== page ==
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Charlotte D'Evelyn was born on May 23, 1889 in San Francisco, California to Frederick William D'Evelyn and Susan Taylor D'Evelyn. She received a B.L. from Mills College in 1911 and a Ph.D. from Bryn Mawr College in 1917. As a graduate student she was awarded a grant fellowship to study in Oxford, England. Upon her graduation she began teaching English literature at Mount Holyoke College with a focus on Middle English and Chaucer. She became a full professor in in 1932 and was chair of the English Department from 1939-1945. She edited many medieval texts and wrote a variety of articles and papers. She continued her research in medieval texts after her retirement in 1954. She died at the age of eighty-eight on December 18, 1977 in Central Falls, Rhode Island.
The Charlotte D'Evelyn Papers consist of correspondence, writings, biographical information, dies of bookplates and coat of arms, photographs and lantern slides. The materials document her experiences as a graduate student at the University of Oxford in England at the time of the World War I, her career as an English professor at Mount Holyoke College and her passion for medieval languages and literature. The correspondence mainly consists of letters written to her family during her trip to and while in England for her graduate studies, 1915-1916. Of note are letters describing sightseeing, her social and academic life at Oxford and aspects of her wartime experience in England in such as air raids, bombing campaigns, blackouts, and public involvement and reaction to the war. The writings include a variety of unpublished personal essays written in England with topics such as "Fairies", "Amateurs in Art" and "Oxford Sketches". Other writings consist of publications and manuscript editions of articles and books on subjects pertaining to medieval language and literature. Biographical information includes biographical notes, copies of newspaper clippings, tributes and obituaries. Also included are memoirs of her mother, Susan Taylor D'Evelyn and writing on the Baha'i faith. Photographs include a formal portrait of D'Evelyn and photographs showing her with students and colleagues. The lantern slides used by D'Evelyn in her classes at Mount Holyoke College pertain to English architecture, landscape and Shakespearian memorabilia.
Material from this collection is available in an online digital format.
This collection is organized into six series:
Please use the following format when citing materials from this collection:
Charlotte D'Evelyn Papers, Mount Holyoke College Archives and Special Collections, South Hadley, Masachusetts
The collection includes four letters to her mother (since her mother died when Charlotte was about three, this is probably her step-mother) written during her year of public school teaching in California, 1912-13; one from Bryn Mawr in 1915; and then frequent letters addressed to her family starting with June 11, 1915 while en route to England on a graduate fellowship, and continuing through to the end of that calendar year. There are four more letters written from England between March 12 and April 2, 1916. All these early letters are signed Mina.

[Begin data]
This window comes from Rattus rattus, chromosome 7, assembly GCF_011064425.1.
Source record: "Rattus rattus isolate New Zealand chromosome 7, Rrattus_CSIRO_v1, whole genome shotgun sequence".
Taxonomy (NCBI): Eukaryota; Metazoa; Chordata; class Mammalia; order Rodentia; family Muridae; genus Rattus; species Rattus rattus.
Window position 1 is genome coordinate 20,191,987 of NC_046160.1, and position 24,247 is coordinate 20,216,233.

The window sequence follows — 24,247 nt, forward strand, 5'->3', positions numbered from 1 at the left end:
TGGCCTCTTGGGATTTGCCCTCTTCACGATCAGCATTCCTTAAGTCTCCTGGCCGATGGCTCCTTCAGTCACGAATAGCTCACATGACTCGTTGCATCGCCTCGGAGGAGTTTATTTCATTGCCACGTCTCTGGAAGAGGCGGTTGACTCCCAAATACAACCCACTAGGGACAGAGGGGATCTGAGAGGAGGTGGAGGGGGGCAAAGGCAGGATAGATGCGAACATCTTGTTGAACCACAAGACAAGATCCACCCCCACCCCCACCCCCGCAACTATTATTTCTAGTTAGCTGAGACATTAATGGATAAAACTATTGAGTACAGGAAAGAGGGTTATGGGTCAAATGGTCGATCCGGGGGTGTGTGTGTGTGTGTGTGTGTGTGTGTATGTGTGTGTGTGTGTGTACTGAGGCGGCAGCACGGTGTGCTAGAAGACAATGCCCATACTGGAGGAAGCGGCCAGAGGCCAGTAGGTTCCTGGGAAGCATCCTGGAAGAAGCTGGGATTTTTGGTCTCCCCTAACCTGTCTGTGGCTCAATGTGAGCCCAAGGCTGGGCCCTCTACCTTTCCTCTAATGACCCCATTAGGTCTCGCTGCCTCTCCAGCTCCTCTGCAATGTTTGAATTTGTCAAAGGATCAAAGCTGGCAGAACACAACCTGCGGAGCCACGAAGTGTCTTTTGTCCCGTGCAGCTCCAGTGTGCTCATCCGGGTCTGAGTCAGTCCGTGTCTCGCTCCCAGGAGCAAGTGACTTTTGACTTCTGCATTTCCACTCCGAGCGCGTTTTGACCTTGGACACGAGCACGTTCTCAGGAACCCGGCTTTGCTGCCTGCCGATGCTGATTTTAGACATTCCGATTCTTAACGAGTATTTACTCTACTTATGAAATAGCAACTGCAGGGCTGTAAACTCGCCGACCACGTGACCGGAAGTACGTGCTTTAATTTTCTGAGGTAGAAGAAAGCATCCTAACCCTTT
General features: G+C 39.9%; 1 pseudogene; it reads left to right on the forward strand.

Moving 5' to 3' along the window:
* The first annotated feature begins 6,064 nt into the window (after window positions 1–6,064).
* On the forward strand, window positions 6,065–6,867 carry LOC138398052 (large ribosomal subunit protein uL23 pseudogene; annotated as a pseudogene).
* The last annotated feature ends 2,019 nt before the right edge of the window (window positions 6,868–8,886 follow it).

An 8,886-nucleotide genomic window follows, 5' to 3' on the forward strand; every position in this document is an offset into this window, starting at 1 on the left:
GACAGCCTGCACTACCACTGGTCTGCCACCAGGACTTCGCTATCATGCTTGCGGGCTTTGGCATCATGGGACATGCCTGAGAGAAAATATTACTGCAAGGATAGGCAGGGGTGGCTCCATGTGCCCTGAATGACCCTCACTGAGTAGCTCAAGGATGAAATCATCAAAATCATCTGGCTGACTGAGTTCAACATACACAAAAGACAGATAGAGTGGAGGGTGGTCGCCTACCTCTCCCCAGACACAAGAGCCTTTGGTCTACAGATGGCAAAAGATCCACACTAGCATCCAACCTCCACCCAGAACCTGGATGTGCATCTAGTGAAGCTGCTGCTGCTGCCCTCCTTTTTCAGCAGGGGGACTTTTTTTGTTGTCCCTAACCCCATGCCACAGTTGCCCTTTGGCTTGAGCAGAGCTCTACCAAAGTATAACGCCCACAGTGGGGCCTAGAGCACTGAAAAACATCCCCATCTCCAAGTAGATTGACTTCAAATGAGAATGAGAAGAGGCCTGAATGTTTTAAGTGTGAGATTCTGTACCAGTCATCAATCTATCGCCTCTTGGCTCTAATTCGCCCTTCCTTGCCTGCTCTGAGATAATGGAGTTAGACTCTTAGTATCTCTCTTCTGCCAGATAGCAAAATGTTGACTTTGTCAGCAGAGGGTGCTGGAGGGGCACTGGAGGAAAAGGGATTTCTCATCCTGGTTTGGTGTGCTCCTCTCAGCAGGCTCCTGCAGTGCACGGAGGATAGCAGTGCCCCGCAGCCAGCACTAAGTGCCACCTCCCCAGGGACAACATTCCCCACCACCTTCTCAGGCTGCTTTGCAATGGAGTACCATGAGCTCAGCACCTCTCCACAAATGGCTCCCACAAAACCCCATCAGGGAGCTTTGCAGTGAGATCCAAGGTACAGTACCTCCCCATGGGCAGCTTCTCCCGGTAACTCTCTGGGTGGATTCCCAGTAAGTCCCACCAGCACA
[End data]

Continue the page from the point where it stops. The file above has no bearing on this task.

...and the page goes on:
Included also are scattered letters after her year in England, beginning with the letter of her Mount Holyoke appointment (july 25, 1917) and ending with a letter from her nephew in 1972.
The letters from England begin with a description of sightseeing in Chester (she landed in Liverpool) and on to London where she spent most of the summer. From there she went on to Oxford in the fall, enrolling in some classes and working on her medieval manuscripts. She describes the life of an American graduate student at Oxford, the living arrangements, English customs, meetings with other students at frequent teas, dinner at Lady Margaret (Nov. 11), Thanksgiving (church, dinner, football - Nov. 28), the Boar's Head ceremony at Queen's College (Dec. 26).
All these letters reflect war-time conditions in Britain. Soldiers are everywhere. She reports on a recruiting meeting in London's Guildhall with Lord Kitchener and another at Oxford in the riding school with the Bishop of Oxford, Duke of Marlborough, etc. (July 11 and Oct. 4). There are blackouts, air raids, and bayonet practice on the Oxford meadows. The Oxford women students adopted a prisoner of war, with packages weekly (valued at 6s.) sent to the Continent, each containing four pounds of bread and other gifts (Nov. 21). She describes a hospital visit to a wounded soldier.
Her humor is nicely illustrated when writing about one of her first visits to the Bodleian. Sir F. Madan explained that D'Evelyn must be the old Latin name of Dublin. "I'll now be able to explain the name is not French...., but godd old Irish and that our family came over with J. Caesar and founded the city of Dublin." (Oct. 10, 1915).
Mount Holyoke College Archives and Special Collections
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